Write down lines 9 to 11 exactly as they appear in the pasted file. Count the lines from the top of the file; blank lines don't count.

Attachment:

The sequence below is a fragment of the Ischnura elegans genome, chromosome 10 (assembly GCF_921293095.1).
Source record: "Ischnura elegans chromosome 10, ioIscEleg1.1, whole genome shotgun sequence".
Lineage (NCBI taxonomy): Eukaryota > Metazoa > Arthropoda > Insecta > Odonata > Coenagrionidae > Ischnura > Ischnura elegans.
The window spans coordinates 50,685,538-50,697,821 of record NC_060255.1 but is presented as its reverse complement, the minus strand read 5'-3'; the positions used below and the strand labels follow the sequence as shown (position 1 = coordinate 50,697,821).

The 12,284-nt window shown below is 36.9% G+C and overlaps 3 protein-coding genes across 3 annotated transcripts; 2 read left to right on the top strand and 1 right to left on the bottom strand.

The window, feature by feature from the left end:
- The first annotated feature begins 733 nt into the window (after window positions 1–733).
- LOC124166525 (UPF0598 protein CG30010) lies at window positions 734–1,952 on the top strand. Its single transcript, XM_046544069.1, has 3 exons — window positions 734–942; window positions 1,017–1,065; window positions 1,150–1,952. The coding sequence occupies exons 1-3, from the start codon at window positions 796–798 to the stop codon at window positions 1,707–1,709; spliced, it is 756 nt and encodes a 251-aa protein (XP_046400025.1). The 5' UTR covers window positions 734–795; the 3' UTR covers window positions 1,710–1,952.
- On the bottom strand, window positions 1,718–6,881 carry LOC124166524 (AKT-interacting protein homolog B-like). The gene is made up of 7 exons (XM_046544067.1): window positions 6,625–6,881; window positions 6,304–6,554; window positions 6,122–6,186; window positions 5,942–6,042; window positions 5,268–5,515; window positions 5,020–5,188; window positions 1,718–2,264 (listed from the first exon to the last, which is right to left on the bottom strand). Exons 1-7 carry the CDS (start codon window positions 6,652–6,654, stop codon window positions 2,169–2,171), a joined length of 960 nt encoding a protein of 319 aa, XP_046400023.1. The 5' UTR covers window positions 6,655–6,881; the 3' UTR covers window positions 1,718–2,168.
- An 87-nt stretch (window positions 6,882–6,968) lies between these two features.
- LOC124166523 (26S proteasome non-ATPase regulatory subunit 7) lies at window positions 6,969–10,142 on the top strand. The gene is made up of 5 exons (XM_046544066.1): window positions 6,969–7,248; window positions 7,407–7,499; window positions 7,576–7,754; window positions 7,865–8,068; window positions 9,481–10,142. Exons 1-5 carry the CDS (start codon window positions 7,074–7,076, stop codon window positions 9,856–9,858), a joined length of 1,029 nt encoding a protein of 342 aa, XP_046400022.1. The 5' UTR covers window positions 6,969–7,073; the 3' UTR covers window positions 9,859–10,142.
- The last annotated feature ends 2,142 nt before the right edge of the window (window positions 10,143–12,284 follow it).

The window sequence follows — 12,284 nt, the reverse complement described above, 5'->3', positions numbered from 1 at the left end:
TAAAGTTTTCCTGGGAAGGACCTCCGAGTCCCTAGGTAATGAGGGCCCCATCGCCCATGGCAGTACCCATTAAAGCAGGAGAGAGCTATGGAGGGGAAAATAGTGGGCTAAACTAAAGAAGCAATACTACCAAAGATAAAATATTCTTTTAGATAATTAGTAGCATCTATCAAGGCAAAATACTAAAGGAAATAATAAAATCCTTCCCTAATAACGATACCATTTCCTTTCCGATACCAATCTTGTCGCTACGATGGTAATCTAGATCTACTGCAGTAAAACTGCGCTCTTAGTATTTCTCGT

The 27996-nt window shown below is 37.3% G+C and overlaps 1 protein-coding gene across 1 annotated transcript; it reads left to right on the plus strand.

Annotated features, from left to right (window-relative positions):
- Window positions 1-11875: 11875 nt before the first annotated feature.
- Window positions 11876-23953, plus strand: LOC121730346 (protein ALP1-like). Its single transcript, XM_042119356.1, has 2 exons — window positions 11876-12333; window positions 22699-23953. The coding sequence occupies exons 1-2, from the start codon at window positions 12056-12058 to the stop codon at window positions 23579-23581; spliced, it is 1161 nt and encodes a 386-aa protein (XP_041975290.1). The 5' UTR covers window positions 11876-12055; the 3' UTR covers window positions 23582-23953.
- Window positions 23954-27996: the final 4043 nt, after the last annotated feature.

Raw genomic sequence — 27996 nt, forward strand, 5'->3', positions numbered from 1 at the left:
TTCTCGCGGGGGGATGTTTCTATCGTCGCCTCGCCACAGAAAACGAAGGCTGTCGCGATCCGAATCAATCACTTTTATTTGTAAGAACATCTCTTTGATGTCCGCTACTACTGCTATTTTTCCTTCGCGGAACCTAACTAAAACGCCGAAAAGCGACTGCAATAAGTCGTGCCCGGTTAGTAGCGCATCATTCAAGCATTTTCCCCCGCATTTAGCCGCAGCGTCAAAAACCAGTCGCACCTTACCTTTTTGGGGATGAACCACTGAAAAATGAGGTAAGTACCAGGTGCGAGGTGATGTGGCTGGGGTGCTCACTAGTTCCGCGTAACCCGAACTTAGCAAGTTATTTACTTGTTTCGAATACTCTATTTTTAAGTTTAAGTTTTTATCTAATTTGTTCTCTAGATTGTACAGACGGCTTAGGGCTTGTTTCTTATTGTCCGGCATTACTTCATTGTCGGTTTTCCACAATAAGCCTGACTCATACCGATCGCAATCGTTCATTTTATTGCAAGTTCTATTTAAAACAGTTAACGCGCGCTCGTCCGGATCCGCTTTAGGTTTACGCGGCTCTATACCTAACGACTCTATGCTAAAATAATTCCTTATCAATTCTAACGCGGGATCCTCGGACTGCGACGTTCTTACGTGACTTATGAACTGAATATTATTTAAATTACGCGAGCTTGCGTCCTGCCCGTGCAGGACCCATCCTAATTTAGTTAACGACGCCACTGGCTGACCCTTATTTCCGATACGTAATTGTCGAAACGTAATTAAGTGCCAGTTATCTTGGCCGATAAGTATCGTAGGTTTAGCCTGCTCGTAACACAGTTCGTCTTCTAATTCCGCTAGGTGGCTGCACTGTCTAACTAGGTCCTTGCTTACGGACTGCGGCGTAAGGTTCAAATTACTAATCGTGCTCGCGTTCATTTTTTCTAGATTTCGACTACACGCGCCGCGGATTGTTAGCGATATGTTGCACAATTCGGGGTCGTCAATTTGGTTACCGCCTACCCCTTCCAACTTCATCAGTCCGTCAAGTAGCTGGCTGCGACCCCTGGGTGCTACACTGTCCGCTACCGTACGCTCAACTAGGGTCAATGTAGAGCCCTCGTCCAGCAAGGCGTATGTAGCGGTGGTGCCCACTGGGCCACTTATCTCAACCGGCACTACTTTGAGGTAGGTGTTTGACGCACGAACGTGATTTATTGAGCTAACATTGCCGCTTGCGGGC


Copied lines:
- On the bottom strand, window positions 1,718–6,881 carry LOC124166524 (AKT-interacting protein homolog B-like). The gene is made up of 7 exons (XM_046544067.1): window positions 6,625–6,881; window positions 6,304–6,554; window positions 6,122–6,186; window positions 5,942–6,042; window positions 5,268–5,515; window positions 5,020–5,188; window positions 1,718–2,264 (listed from the first exon to the last, which is right to left on the bottom strand). Exons 1-7 carry the CDS (start codon window positions 6,652–6,654, stop codon window positions 2,169–2,171), a joined length of 960 nt encoding a protein of 319 aa, XP_046400023.1. The 5' UTR covers window positions 6,655–6,881; the 3' UTR covers window positions 1,718–2,168.
- An 87-nt stretch (window positions 6,882–6,968) lies between these two features.
- LOC124166523 (26S proteasome non-ATPase regulatory subunit 7) lies at window positions 6,969–10,142 on the top strand. The gene is made up of 5 exons (XM_046544066.1): window positions 6,969–7,248; window positions 7,407–7,499; window positions 7,576–7,754; window positions 7,865–8,068; window positions 9,481–10,142. Exons 1-5 carry the CDS (start codon window positions 7,074–7,076, stop codon window positions 9,856–9,858), a joined length of 1,029 nt encoding a protein of 342 aa, XP_046400022.1. The 5' UTR covers window positions 6,969–7,073; the 3' UTR covers window positions 9,859–10,142.